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post #1 of (permalink) Old 10-23-2002, 08:01 PM
sheesley
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OT power inverter question 2000 watt continuous

I have a brand new coleman 2000 watt contiuous and 4000 watt surge inverter-hooked it up with 6 foot 02 guage wires and plugged a 1000 watt portable heater into it and it overloaded the system and shut off via the protective over-ride circuitry built into it. I then put jumper cables onto it thinking the lead wires were too wimpy and the same thing happened-how come this inverter which is rated at 4 times the surge capacity-will not power my portable heater-the battery is good and all connections seem to be more than adequate? Any help or suggestion on the install?
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post #2 of (permalink) Old 10-23-2002, 09:06 PM
 
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Re: OT power inverter question 2000 watt continuous

Try and run the heater with out the 6 foot cord. Keep in mind, you do not have a much power to do the job once it travels though all of that cord.
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post #3 of (permalink) Old 10-23-2002, 09:14 PM
 
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Re: OT power inverter question 2000 watt continuous

Been there, done that. The issue you're having is that you probably don't have enough available juice to FEED the inverter. Only two ways around it:
1) up the RPMS until the problem stops (think Hand-throttle).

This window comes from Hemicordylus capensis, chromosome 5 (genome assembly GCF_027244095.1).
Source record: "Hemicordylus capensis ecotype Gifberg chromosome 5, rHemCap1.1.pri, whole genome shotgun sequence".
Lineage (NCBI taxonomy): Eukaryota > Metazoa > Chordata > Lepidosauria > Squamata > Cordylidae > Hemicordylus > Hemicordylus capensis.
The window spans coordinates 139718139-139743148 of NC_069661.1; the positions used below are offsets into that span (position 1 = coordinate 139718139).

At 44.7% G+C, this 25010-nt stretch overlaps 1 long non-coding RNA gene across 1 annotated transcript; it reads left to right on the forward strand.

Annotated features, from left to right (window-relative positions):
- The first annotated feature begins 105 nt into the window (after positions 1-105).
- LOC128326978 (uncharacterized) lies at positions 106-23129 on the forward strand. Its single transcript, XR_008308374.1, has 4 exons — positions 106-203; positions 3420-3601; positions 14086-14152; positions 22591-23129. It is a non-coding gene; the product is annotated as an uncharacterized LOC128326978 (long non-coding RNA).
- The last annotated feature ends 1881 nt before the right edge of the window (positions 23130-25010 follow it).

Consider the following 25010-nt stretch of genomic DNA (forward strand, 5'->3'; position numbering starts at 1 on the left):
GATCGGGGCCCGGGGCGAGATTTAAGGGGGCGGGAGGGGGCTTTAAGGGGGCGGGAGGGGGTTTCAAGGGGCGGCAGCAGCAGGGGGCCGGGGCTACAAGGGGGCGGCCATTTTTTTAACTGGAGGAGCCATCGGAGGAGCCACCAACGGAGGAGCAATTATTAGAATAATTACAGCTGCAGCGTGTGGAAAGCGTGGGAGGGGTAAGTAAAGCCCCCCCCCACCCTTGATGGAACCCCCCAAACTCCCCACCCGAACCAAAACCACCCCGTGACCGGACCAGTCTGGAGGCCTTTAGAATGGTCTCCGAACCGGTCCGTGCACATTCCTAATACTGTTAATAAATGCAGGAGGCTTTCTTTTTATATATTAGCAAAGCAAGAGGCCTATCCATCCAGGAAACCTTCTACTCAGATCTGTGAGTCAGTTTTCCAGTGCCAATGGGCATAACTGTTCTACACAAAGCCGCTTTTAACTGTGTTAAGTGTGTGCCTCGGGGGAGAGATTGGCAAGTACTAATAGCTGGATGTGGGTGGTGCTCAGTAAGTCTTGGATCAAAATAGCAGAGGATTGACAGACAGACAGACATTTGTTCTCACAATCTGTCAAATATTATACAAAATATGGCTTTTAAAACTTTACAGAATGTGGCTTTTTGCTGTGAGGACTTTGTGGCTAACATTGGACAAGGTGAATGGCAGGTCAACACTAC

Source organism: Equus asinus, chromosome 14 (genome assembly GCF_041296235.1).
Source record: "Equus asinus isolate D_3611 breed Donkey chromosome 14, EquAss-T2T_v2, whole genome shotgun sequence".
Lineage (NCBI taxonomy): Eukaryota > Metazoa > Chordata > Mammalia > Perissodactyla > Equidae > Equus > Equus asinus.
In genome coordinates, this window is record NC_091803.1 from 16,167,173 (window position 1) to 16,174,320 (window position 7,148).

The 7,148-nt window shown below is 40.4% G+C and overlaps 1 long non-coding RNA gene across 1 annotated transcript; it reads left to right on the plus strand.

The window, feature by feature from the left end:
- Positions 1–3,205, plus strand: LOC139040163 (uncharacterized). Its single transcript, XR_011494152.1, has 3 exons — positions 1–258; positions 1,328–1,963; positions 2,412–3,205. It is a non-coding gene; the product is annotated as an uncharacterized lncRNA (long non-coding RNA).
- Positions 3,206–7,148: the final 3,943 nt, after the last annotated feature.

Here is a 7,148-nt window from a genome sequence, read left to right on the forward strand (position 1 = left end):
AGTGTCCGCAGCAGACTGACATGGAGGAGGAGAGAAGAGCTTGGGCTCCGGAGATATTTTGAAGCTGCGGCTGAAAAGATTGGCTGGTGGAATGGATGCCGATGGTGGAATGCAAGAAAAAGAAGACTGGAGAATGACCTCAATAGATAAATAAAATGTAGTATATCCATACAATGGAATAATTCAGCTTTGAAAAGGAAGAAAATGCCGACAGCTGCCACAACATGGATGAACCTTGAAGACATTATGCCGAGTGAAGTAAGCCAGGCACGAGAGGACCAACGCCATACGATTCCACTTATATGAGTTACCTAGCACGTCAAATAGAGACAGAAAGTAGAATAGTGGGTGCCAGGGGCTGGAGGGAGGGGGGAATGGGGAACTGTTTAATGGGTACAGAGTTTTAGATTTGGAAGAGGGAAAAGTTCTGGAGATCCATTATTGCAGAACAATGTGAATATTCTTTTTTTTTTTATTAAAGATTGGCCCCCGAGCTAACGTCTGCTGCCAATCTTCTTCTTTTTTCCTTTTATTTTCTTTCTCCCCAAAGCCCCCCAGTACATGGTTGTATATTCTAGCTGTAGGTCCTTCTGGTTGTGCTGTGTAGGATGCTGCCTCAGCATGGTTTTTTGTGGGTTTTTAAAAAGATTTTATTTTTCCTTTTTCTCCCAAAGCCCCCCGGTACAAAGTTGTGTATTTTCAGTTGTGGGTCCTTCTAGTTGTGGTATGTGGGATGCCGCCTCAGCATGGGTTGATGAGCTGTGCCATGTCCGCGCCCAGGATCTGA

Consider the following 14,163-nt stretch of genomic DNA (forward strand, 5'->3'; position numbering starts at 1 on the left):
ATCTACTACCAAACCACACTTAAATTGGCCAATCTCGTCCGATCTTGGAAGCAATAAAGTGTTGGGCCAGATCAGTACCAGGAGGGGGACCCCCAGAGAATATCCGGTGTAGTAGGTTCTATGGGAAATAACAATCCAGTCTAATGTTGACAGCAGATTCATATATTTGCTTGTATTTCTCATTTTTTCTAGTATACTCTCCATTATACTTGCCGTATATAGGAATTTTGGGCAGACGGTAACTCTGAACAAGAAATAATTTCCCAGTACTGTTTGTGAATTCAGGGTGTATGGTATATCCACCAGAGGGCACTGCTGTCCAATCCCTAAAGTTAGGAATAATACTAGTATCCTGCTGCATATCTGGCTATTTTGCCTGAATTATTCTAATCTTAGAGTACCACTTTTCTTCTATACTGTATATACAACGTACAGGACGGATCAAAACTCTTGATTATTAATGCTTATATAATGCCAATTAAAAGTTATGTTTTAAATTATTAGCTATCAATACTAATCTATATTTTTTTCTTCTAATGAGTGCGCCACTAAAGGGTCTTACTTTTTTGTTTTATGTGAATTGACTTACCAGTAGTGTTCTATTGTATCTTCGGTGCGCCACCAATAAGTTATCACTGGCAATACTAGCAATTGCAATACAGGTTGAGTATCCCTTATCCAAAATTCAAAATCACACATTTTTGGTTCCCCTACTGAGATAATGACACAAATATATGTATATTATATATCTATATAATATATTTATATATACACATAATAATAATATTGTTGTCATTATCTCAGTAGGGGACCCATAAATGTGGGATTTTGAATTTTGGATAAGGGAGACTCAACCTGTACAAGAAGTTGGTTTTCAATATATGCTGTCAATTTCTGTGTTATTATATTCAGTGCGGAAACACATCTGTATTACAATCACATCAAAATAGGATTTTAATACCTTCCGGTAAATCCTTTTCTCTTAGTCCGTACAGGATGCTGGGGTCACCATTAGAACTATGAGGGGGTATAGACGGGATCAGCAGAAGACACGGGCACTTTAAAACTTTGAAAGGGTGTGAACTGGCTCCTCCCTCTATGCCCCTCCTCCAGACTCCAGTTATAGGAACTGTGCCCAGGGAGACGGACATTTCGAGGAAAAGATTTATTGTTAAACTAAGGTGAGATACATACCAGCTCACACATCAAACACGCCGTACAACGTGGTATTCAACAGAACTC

2) go dual batteries in order to increase the amount of available reserve you have (this is a short term fix as it WILL diminish the batteries, just not as FAST).
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post #4 of (permalink) Old 10-24-2002, 06:06 AM
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Re: OT power inverter question 2000 watt continuous

The inverter will have input voltage listed on its ratings panel. Put a DVM on the input lugs and see what you have. It will probably be below the minimum. Then you know for sure that Bluesman is right.
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post #5 of (permalink) Old 10-24-2002, 07:35 AM
 
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Re: OT power inverter question 2000 watt continuous

You're correct Jim, but only for half the story. There's also the matter of CURRENT. He may not have enough amperage to push a big power supply. Voltage on a Jeep changes very little (optimum between a little under 12 up to 14) while current can change radically depending on alternator RPM's. [img]images/graemlins/cool.gif[/img]
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post #6 of (permalink) Old 10-24-2002, 10:15 AM
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Re: OT power inverter question 2000 watt continuous

If the electrical system can't supply sufficient CURRENT to the inverter, it will show up as a drop in VOLTAGE at the inverter.

Flip side of the coin: If there is rated input VOLTAGE or more, at the inverter input lugs, it is getting as much CURRENT as it wants. If there is still a problem, it's inside the inverter.

The key to evaluating the situation is to check the voltage available AT THE INVERTER while the inverter is under load and about to fail. Knowing the voltage when the inverter isn't being used will, as you suggest, tell you nothing. You would read battery voltage, even if the inverter were connected with the smallest wire you could find.

As the current flow into the inverter increases, the voltage at the input lugs will fall. That is inevitible. If it fall too far it means that the inverter isn't getting enough current.
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